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You might not expect the next great indie hero to arise from Norway, but Evan Johanson - performing under the moniker Magnet - sounds like the real thing. A true romantic, his dreamy pop landscapes build upon hypnotic, delicious melodies and the most appealing high voice since Thom Yorke.
He already made waves with his 2003 debut On Your Side, but he's come into his own with The Tourniquet. Virtually a one-man show with some occasional instrumental help, the album flows organically between the gently rolling country feel of "Duracellia" and the swirling pop of "The Pacemaker" and "Fall at Your Feet," which sound like a less selfconscious Coldplay.
Adeptly mixing some modern electronica elements with traditional acoustic guitar and piano, Johanson's enchanting music throws a wide net and entraps the listener in its melancholy web. The waltz-tempoed rocker "Blow By Blow" spices things up with a more ominous, powerful sound, but still integrates itself into the whole without sounding jarring.
Despite a slight misstep with the reggae-tinged "All You Ask", The Torniquet holds together remarkably well, and heralds the arrival of a major new talent. The only reason it didn't make my 2005 Top Ten list is that I buried it in the pile after reading he was from Norway. Now I know better.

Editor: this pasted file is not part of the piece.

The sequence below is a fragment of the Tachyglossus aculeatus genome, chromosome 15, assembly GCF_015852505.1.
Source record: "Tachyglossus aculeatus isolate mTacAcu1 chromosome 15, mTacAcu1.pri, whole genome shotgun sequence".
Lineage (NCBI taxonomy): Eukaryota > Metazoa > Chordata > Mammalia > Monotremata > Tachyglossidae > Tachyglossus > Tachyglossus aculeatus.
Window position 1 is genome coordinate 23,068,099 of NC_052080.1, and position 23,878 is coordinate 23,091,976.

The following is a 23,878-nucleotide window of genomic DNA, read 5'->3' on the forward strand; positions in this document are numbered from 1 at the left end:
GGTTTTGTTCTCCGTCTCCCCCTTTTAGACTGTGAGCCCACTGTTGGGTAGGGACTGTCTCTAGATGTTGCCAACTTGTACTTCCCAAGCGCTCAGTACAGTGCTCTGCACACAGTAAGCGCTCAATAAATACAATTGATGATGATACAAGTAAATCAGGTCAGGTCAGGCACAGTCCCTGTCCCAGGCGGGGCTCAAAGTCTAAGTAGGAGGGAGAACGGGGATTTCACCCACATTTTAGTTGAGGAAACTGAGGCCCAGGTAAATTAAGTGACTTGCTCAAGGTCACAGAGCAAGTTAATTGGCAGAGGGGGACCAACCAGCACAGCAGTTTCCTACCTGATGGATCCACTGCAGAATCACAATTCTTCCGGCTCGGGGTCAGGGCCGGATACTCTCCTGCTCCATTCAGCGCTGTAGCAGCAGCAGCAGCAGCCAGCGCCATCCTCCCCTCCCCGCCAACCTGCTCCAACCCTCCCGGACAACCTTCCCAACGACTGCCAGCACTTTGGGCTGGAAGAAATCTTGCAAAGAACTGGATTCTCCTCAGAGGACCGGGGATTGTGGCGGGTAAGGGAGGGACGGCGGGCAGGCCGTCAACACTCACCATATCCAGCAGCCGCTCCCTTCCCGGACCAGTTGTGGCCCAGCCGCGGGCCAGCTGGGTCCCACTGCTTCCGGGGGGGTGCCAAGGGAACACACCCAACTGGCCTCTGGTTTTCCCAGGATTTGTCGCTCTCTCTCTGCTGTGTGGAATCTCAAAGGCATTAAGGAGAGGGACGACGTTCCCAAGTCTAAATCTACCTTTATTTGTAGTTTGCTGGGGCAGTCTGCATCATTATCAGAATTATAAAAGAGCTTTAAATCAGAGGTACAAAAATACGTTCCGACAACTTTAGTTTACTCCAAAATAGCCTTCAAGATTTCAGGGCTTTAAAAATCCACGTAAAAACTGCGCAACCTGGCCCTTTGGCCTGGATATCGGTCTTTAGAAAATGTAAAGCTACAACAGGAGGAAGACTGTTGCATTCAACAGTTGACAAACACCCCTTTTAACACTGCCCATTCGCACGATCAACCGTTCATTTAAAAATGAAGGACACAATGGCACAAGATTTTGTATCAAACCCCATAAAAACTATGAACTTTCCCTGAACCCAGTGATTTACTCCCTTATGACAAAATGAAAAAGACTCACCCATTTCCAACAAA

Have a Nice Day
Right after rule #32 in the "Rock Critics' Handbook" - "Each new Rolling Stones album must be touted as their best since Some Girls - rule #33 is "Never write anything positive about Bon Jovi".
And surely, the much maligned practioners of anthemic metal lite have given plenty of reasons for critics to stick to that rule over the years, despite selling millions of records and performing sold out shows around the world. But Bon Jovi's ninth studio release Have A Nice Day can't be easily dismissed. Once the band gets the title track off their chests - another one of those generic, fist-pumping declarations of defiancy that's a variation on every good Eric Burdon and the Animals song ever made - they've created a surprisingly cohesive and mature collection of contemporary rock.
Jon Bon Jovi, Richie Sambora and friends still writes grade B anthems for the American working class, but they now temper the bombast with a modicum of restraint, and an attempt to branch out musically.
Their patented "big sound" arena rock takes a back seat to the endearing power pop of "Who Says You Can't Go Home" and the moving "Bells of Freedom." While some songs have their share of awkward lyrical moments, the driving ensemble sound led by Sambora's multi-tracked guitar make up for it. Bon Jovi music still goes down a little too easy, but at least on Have A Nice Day, there's no bad aftertaste.
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